Basin

Blue earthenware basin with a scene of three figures at the center and plants around the edge in white

Basin
Possibly forming a set with Ewer
Nevers, ca. 1680
Faience (tin-glazed earthenware)
H. 19 1/4 in. (49 cm), L. 22 3/4 in. (58 cm)
Cat. 19
© Camille Leprince

 

This recently discovered basin and the ewer are the most beautiful known pieces made with the famous dark blue background known as “Nevers blue,” invented in the second half of the seventeenth century in Nevers. Their shapes recall silver pieces used at the court of Louis XIV while their painted decoration — with figures wearing turbans, a shepherdess spinning a distaff, and peddlers — is inspired by early seventeenth-century French literature, including the novel L’Astrée by Honoré d’Urfé, published between 1607 and 1627.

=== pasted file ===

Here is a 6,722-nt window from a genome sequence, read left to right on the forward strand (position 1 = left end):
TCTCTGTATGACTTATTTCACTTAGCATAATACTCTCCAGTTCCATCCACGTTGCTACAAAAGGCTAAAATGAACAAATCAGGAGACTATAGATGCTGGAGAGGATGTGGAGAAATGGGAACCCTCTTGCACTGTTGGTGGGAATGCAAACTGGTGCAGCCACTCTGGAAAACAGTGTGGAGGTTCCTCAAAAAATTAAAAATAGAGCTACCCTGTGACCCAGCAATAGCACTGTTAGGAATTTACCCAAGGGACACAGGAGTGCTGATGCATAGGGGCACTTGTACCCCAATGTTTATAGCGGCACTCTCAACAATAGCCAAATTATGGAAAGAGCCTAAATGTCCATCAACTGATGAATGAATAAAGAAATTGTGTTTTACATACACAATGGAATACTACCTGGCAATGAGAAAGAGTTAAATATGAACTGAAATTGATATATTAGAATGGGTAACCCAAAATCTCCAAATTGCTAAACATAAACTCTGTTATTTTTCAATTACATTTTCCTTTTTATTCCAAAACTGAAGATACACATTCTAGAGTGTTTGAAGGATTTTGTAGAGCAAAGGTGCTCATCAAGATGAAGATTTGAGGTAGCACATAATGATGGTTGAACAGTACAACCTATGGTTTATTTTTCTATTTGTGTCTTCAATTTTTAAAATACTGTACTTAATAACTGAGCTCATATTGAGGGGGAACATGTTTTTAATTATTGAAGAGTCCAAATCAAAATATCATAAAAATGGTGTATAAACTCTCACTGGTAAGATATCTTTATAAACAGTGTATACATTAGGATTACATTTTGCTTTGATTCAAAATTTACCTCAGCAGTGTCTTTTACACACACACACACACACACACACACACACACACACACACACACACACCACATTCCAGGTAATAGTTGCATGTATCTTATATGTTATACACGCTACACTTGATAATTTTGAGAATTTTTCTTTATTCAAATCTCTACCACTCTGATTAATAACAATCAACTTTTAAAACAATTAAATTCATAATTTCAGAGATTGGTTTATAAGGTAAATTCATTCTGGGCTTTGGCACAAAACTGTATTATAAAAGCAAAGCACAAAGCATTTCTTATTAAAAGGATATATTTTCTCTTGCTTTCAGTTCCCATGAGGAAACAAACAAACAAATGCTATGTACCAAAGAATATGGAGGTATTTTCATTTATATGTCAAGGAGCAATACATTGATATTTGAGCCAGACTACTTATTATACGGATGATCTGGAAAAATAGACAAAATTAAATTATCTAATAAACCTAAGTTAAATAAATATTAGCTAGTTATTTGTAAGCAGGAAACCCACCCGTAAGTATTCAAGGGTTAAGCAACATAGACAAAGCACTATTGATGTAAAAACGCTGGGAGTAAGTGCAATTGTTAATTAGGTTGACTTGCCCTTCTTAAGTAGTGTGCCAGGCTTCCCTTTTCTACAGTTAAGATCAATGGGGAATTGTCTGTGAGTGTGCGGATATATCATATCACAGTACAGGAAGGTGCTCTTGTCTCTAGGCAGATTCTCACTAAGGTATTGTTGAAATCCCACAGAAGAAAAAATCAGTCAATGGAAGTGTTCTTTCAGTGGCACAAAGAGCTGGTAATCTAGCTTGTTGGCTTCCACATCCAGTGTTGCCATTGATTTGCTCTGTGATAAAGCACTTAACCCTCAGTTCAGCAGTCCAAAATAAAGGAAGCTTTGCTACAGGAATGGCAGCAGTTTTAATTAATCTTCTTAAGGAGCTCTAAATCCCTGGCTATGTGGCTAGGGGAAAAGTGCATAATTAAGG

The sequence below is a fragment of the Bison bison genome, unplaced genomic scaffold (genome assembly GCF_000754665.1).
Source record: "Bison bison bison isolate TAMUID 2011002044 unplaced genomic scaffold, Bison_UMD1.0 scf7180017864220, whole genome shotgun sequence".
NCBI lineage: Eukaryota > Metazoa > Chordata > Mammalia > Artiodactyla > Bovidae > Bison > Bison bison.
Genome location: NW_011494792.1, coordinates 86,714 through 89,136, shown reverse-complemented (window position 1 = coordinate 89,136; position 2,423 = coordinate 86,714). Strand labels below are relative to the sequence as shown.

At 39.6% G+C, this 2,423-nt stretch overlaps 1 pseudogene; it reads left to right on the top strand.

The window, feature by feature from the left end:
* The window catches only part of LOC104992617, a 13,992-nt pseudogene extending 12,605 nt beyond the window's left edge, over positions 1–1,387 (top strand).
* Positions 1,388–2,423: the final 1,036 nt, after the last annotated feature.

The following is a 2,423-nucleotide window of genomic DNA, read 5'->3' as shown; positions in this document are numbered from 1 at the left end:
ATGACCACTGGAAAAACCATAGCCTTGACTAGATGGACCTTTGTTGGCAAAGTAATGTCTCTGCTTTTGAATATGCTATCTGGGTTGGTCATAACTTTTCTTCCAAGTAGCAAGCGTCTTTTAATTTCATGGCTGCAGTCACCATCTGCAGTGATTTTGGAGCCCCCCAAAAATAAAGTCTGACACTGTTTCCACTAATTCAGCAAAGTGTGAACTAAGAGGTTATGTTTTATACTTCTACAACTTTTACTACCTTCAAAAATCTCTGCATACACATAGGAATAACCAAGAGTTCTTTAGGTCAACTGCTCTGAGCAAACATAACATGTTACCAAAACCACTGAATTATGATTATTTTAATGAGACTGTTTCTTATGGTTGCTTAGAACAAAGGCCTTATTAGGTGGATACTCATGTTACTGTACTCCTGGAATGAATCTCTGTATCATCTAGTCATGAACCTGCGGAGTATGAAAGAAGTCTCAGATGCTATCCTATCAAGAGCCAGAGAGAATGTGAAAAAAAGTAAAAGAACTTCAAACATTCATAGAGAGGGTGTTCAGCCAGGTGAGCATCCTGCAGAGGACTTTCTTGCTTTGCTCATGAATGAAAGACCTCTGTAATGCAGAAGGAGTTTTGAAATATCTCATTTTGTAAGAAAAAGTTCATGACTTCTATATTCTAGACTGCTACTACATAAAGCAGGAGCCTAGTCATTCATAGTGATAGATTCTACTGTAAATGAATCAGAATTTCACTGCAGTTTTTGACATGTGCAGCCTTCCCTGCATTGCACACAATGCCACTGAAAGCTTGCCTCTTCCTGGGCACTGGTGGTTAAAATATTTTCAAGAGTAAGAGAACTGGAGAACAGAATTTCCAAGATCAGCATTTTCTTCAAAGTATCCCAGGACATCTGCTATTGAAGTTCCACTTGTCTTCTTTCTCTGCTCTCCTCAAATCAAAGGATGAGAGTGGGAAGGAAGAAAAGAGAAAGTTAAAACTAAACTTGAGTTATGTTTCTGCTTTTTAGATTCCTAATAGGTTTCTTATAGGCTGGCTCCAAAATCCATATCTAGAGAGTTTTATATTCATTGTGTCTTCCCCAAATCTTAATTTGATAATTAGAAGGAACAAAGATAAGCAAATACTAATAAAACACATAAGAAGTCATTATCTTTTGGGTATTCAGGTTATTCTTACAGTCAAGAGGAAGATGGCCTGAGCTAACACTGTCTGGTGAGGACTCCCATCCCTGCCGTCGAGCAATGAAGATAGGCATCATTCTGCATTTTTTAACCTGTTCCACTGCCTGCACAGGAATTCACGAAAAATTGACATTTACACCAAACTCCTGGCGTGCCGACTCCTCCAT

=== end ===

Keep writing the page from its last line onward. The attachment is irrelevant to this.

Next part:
These two exceptional pieces were originally intended for display during a banquet on a credenza, temporarily set up either inside a royal or princely residence, or outside, in a lavish jardin à la française.